Feeds

CTIA wins battle over cancer labelling on phones

San Francisco down, but not out

The essential guide to IT transformation

A California court has ruled that forcing phone retailers to display cancer warnings infringes their first amendment rights, unless said warnings also point out the FCC's scepticism over the threat.

The Northern District Court agreed that there was no evidence that mobiles cause cancer, and that the flyer and poster the city intended to mandate would oblige shopkeepers to express an opinion with which they disagreed. However, the court also suggested that a better-worded warning might be acceptable, as long as it was clear that the opinions presented were not those of the shopkeeper, the FCC or the vast majority of reputable scientists.

California likes putting warnings onto things, so much so that locals are often blinded to them anyway, but San Francisco's determination to label mobile phones as carcinogenic has brought it into conflict with one of the more powerful lobby groups in America, and already cost the city millions in lost business.

The original ordinance, passed back in June 2010, called for labels on every phone showing the Specific Absorption Rate (SAR). That information is already on the FCC's site, and subject to pretty-conservative maximums, and the industry argued that giving undue prominence to irrelevant information would just confuse people.

The CTIA got so upset that it pulled its annual trade show from San Francisco in protest. The show had delivered over $80m to the city over the preceding years (though, to be fair, that's the CTIA's estimate).

The city backed down on product labelling, and instead started pushing out the flyer-and-poster plan which has now been knocked back. San Francisco now has until the end of the month to come back with a revised flyer making it clear that it represents the tin-foil-hat brigade rather than the commonly-accepted (and scientifically justified) view that mobile telephony is harmless unless you throw it really hard, though the CTIA is clear that it will fight on until California shopkeepers have the right to say absolutely nothing on the subject. ®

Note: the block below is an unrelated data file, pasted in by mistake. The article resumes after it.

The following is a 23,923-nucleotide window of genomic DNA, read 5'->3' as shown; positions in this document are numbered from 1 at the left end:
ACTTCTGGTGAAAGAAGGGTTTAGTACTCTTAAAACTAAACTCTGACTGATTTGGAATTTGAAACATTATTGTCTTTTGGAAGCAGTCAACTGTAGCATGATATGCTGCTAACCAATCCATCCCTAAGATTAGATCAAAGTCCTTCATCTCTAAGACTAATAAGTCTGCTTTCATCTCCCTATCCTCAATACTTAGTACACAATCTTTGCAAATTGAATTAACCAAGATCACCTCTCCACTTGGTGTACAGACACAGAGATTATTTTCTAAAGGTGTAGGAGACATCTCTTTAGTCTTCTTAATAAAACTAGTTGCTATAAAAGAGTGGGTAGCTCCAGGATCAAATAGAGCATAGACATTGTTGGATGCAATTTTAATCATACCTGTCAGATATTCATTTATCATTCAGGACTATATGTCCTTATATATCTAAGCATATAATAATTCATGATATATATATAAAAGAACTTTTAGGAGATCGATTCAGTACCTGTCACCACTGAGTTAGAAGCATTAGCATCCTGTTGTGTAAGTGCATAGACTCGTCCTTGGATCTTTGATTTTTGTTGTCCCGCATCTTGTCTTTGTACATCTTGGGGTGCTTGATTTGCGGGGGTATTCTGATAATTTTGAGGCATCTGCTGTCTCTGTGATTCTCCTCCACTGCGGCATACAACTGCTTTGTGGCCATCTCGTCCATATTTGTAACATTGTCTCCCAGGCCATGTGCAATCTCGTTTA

Secure remote control for conventional and virtual desktops

More from The Register

next story
Déjà vu: Virgin Media jacks up broadband prices
Screw copper phone lines, we're UNIQUE, bleats telco
NBN Co claims 96 mbps download speeds for FTTN trial
Umina trial also delivers 30 mbps uploads, but exact rig used not revealed
UK fuzz want PINCODES on ALL mobile phones
Met Police calls for mandatory passwords on all new mobes
Netflix swallows yet another bitter pill, inks peering deal with TWC
Net neutrality crusader once again pays up for priority access
New Sprint CEO says he will lower axe on staff – but prices come first
'Very disruptive' new rates to be revealed next week
EE: STILL Blighty's best mobe network, says 'Frappucino' Moore
Fresh round of network stats fisticuffs possibly on the cards here
US TV stations bowl sueball directly at FCC's spectrum mega-sale
Broadcasters upset about coverage and cost as they shift up and down the dials
Google's so smart it's discovered SHARKS HAVE TEETH
Congratulations, world media, for rediscovering submarine cable armour
prev story

Whitepapers

Implementing global e-invoicing with guaranteed legal certainty
Explaining the role local tax compliance plays in successful supply chain management and e-business and how leading global brands are addressing this.
7 Elements of Radically Simple OS Migration
Avoid the typical headaches of OS migration during your next project by learning about 7 elements of radically simple OS migration.
BYOD's dark side: Data protection
An endpoint data protection solution that adds value to the user and the organization so it can protect itself from data loss as well as leverage corporate data.
Consolidation: The Foundation for IT Business Transformation
In this whitepaper learn how effective consolidation of IT and business resources can enable multiple, meaningful business benefits.
High Performance for All
While HPC is not new, it has traditionally been seen as a specialist area – is it now geared up to meet more mainstream requirements?